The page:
• If the submitter is slow to respond, we just wait
  • When you submit a pull request, you can choose to let repository members with push rights to make commits to it. If a submitter allows this, we should consider it as an implicit permission. Reviewers with push rights can decide to make changes to the submitter’s branch at their discretion , but they should do so only at the end of the process for minor tweaks (like forms or adding tests) to avoid disrupting the submitter’s work if they are still working on the PR or making requested changes.

Anyone willing to do it

I would say the contributors group

Core Team or a very small group of delegated persons

never ever

Typos, formatting and text only changes

Not seeing the usecase for the first question. yes to the second if the two persons are working on the same problem with different pr’s

If the requested change is above the skill level or outside of the pr’s area of influence. why not.

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One thing you didn’t address in your list is that one striking comment I recently saw here was about the importance of formatting (I read this comment as formatting is more important than substance). This I think includes the up-to-date license headers and all that. It would be absolutely superb if that was done by some automation. That is also easier for people to agree on, instant feedback from a robot (static code analysis etc). Also the auto-formatter thing was ok, but it should be then perhaps applied to the whole code base once the rules are set, then it wouldn’t mess the PRs as there would not be any unnecessary changes that interfere with the readability of the PR.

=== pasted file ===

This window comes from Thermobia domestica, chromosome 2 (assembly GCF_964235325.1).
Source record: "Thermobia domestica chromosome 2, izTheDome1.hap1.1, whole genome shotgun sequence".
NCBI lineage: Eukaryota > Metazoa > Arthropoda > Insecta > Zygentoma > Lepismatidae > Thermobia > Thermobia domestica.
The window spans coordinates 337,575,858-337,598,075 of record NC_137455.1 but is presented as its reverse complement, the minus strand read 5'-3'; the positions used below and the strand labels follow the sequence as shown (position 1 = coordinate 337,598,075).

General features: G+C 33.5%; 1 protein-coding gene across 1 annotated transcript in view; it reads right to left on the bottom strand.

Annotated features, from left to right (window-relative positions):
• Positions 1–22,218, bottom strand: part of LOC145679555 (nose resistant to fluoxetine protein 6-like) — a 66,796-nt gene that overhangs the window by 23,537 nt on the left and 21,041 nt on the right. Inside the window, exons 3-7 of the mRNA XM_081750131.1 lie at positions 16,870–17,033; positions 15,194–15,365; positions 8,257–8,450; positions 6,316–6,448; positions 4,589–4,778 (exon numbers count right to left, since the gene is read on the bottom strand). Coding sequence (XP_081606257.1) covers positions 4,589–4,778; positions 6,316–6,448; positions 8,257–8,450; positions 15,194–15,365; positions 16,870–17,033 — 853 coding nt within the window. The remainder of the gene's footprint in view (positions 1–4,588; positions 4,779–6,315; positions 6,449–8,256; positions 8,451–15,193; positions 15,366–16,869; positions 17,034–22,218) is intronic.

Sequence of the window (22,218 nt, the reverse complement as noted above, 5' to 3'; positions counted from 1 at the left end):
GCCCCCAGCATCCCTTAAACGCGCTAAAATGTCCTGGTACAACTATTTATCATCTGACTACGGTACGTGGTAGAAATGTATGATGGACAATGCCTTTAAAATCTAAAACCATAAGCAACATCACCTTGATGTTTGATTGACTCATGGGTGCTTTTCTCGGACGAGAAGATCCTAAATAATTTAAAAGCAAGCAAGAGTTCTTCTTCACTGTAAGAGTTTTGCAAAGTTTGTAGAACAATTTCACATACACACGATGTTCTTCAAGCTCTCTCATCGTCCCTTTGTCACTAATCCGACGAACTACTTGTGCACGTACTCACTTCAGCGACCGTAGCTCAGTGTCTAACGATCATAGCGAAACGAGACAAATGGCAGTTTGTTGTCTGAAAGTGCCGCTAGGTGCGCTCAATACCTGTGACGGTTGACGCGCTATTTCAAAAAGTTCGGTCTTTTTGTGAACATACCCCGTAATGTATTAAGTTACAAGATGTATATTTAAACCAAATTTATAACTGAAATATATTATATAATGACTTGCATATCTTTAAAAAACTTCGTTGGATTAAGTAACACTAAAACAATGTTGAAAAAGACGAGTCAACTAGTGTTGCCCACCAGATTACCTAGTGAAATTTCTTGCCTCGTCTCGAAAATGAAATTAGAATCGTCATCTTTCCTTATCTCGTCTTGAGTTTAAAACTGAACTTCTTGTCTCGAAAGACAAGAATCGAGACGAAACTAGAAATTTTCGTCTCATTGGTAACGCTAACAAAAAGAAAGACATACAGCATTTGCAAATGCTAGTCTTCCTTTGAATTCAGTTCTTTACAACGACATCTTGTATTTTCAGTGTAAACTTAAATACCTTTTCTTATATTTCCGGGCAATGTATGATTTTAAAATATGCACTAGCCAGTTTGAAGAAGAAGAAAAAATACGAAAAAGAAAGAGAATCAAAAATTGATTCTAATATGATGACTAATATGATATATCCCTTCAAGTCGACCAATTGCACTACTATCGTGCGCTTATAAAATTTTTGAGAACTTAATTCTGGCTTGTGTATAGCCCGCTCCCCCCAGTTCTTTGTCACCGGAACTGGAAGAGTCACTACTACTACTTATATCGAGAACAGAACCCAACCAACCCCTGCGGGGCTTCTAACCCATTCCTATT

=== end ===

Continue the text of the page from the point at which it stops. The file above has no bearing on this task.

In all, I think uniform code / formatting is fairly important thing and can be enforced in the PRs. Should also be a small thing for an author. Of course, bedside manners and all that. It is very easy to offend people, giving and receiving feedback is really a skill. Hard to master.

Most important thing is to react to PRs, any reaction. So that we tap into the fresh energy of the author. PRs go stale and motivation is easily lost. Good job @RiccardoBlb and @sgold for being fast on commenting the PRs.


Yes, auto-formatting is the only answer to where we find ourselves. That means that we’ve officially decided that draconian formatting rules are more important than readability (“a foolish consistency, etc.”)… for a dozen really good reasons individually. Though those reasons, taken as a whole, eroded the original point of “code is more readable when it’s not messy”. (The biggest problem being the propensity of IDEs to auto-format a file just because you touch it leading to format wars in the commit history.)

The only unfortunate thing about auto-formatting the whole repository is the “git blame” choke point it causes. (Bad enough sometimes that the web-based github UI cuts history off when we transferred from google code…even though the history is still there.)